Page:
levels of confidence. That system had essentially died out now. I am not saying 
that it was a good system, it just was a reality. 


 Now reputation does not really matter, birding is a bit more egalitarian in 
that way. But the expectation is that imagery will be available for a really 
good sighting. You see a good bird, and you get a photo. I recently saw a bird 
that ended up being a first for the state (Kelp Gull) while I was jogging on 
the beach. I had no camera, nothing, no binoculars even. I knew that no matter 
how much I have written, seen, photographed or reported, there was absolutely 
NO WAY that this record would be accepted given the circumstances. So I ran 
home like a bat out of hell, and drove back to the spot and re-found the bird 
and snapped a bunch of photos. Fortunately it worked out, and we even had the 
bird show up in various spots and get photographed and it made it to the 
California list. 


 Today, no image or recording and a very rare sighting will just not end up 
being taken all that seriously. I think it that the importance of reputation is 
much less now. Times have changed. 


 

Alvaro Jaramillo

  alvaro AT alvarosadventures.com


For BirdChat Guidelines go tohttp://www.ksbirds.org/birdchat/For BirdChat 
archives or to change your subscription options, go toArchives: 
https://listserv.ksu.edu/birdchat.htmlTo contact a listowner, send a message 
tobirdchat-request AT ksu.edu 



For BirdChat Guidelines go to
http://www.ksbirds.org/birdchat/
For BirdChat archives or to change your subscription options, go to
Archives: https://listserv.ksu.edu/birdchat.html
To contact a listowner, send a message to
birdchat-request AT ksu.edu
Subject: Re: Kokako
From: "David M. Gascoigne" <bateleur27 AT HOTMAIL.COM>
Date: Wed, 6 Apr 2016 14:38:42 +0000
Thanks for the link to these really interesting papers.

Sent from my iPad

> On Apr 6, 2016, at 10:26 AM, Joseph Morlan  wrote:
> 
> On this general subject, here a couple of academic papers that I think are
> worth a look...
> 
> McKelvey, K. S. et al. 2008. Using anecdotal occurrence data for rare or
> elusive species: The illusion of reality and a call for evidentiary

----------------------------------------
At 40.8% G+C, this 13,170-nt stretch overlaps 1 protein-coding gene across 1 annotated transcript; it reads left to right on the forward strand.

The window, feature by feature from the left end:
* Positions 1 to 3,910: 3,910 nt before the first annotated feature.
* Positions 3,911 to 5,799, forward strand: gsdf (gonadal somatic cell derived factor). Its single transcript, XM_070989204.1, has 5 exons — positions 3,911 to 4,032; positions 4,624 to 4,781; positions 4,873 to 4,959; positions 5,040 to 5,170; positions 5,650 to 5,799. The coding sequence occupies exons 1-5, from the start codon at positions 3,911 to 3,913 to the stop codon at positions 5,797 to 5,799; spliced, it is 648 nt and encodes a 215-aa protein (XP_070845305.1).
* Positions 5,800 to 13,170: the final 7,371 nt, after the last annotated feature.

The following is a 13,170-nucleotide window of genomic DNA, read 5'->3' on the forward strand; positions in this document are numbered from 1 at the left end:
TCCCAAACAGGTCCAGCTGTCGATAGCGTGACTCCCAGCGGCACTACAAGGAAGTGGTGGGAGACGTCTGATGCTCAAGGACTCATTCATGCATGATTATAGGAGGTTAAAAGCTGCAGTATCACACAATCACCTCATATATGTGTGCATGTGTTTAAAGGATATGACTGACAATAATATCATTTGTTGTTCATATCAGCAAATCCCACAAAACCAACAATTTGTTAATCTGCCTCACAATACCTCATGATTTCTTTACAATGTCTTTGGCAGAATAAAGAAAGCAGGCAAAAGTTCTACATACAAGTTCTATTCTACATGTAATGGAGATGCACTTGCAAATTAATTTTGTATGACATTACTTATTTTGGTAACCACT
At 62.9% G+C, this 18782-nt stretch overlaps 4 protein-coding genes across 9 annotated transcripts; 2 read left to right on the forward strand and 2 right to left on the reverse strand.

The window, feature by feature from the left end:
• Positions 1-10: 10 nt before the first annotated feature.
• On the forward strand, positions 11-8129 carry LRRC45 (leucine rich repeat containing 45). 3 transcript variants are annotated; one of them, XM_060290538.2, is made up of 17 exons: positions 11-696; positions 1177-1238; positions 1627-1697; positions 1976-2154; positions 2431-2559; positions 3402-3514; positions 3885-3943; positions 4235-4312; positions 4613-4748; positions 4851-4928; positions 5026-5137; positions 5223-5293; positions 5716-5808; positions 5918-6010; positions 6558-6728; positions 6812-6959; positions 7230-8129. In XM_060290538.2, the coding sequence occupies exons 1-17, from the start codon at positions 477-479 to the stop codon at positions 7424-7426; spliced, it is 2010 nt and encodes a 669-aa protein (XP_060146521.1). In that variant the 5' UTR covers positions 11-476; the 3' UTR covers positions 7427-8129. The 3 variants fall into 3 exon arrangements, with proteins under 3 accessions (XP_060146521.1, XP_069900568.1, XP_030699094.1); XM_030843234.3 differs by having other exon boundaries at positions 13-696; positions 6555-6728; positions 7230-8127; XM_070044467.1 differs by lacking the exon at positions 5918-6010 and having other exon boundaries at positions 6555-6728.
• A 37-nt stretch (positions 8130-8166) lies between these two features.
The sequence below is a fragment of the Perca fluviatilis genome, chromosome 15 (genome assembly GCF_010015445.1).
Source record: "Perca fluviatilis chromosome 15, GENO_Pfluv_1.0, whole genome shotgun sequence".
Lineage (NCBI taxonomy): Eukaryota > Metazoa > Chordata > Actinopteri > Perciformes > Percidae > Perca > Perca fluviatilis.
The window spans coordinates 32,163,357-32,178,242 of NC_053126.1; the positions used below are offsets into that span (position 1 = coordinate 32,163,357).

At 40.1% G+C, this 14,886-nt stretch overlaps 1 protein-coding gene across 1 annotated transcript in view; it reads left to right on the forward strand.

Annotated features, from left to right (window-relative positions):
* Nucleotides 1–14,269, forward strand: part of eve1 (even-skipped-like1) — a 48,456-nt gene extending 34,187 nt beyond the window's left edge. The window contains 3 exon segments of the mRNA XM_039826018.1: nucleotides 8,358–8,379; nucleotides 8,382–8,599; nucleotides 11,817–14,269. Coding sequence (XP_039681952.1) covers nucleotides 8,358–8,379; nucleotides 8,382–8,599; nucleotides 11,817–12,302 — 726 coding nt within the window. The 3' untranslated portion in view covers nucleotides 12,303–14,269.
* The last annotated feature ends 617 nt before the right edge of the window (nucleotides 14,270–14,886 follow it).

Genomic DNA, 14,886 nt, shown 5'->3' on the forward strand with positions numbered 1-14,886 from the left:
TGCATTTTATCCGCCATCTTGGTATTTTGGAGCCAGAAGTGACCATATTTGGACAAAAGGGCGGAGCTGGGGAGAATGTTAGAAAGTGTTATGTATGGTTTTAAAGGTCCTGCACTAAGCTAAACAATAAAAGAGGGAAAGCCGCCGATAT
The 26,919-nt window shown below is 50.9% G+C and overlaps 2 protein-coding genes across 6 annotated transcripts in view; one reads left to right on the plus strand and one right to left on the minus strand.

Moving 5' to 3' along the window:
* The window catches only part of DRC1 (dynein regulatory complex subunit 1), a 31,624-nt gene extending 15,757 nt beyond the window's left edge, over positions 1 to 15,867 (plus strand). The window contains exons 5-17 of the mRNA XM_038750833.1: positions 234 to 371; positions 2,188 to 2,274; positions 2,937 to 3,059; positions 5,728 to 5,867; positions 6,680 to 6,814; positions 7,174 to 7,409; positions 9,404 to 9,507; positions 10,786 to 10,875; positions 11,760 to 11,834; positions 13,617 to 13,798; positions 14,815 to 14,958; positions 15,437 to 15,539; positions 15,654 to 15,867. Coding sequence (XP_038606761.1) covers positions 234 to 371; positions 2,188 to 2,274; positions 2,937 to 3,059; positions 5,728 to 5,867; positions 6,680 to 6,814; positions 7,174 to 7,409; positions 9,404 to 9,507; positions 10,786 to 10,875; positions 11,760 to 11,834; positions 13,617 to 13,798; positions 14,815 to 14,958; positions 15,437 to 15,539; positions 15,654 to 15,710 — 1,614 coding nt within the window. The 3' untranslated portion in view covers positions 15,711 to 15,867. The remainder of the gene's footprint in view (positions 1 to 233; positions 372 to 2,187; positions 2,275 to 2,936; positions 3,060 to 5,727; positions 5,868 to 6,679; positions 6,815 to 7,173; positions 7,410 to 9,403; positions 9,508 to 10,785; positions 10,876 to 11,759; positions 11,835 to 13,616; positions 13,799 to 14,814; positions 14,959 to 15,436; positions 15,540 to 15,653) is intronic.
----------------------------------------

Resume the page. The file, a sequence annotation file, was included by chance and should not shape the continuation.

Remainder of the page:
> standards. BioScience. 58(6):549-555.
> 
> http://www.fs.fed.us/rm/pubs_other/rmrs_2008_mckelvey_k001.pdf
> 
> Roberts, D. L. et al. 2009. Identifying anomalous reports of putatively
> extinct species and why it matters. Conservation Biology, 24(1):189-196
> 
> 
https://www.researchgate.net/publication/26672737_Identifying_Anomalous_Reports_of_Putatively_Extinct_Species_and_Why_It_Matters 

> 
> On Tue, 5 Apr 2016 10:53:15 -0700, Alvaro Jaramillo 
> wrote:
> 
>> Douglas
>> 
>> I have often thought of writing a short opinion piece on this. The issue is 
that back in the day there was an informal process by which someone became a 
“reputable observer.” You put in your time in the field, you birded with 
many others in the community, you reported birds with a good description and 
others went and confirmed 

> the sightings. Your reputation built up in a manner that people had an acute 
idea of what sightings were “Triple A” versus lower levels of confidence. 
That system had essentially died out now. I am not saying that it was a good 
system, it just was a reality. 

>> 
>> Now reputation does not really matter, birding is a bit more egalitarian in 
that way. But the expectation is that imagery will be available for a really 
good sighting. You see a good bird, and you get a photo. I recently saw a bird 
that ended up being a first for the state (Kelp Gull) while I was jogging on 
the beach. I had no 

> camera, nothing, no binoculars even. I knew that no matter how much I have 
written, seen, photographed or reported, there was absolutely NO WAY that this 
record would be accepted given the circumstances. So I ran home like a bat out 
of hell, and drove back to the spot and re-found the bird and snapped a bunch 
of photos. Fortunately 

> it worked out, and we even had the bird show up in various spots and get 
photographed and it made it to the California list. 

>> 
>> Today, no image or recording and a very rare sighting will just not end up 
being taken all that seriously. I think it that the importance of reputation is 
much less now. Times have changed. 

>> 
>> 
>> 
>> Alvaro Jaramillo
>> 
>>  alvaro AT alvarosadventures.com
>> 
>> www.alvarosadventures.com
>> 
>> 
>> 
>> From: National Birding Hotline Cooperative (Chat Line) 
[mailto:BIRDCHAT AT LISTSERV.KSU.EDU] On Behalf Of Douglas Carver 

>> Sent: Tuesday, April 5, 2016 7:28 AM
>> To: BIRDCHAT AT LISTSERV.KSU.EDU
>> Subject: Re: [BIRDCHAT] Kokako
>> 
>> 
>> 
>> I have never seen anything that rare (and that's an understatement), but if 
I see an unusual bird, the last thing I want to do is to start fumbling around 
for a camera or something with which to take a photograph (if I have something 
with me). I want to get a good look long, and then perhaps try to get the shot 
-- because I won't 

> want to risk missing the bird to try to capture an image.
>> 
>> 
>> 
>> Plus, there are still many of us who have dumb phones -- so it is quite 
possible these folks did not have something with them that could make a good 
photo, 

>> 
>> 
>> 
>> This raises the broader question of how the advent of new technologies have 
changed what is required for a legitimate sighting. I am old enough to remember 
when a reputable observer noting critical field marks was enough to classify as 
a confirmed sighting. Now, no photo, no bird. 

>> 
>> 
>> 
>> Douglas Carver
>> 
>> Albuquerque, NM
>> 
>> 
>> 
>> 
>> For BirdChat Guidelines go to
>> http://www.ksbirds.org/birdchat/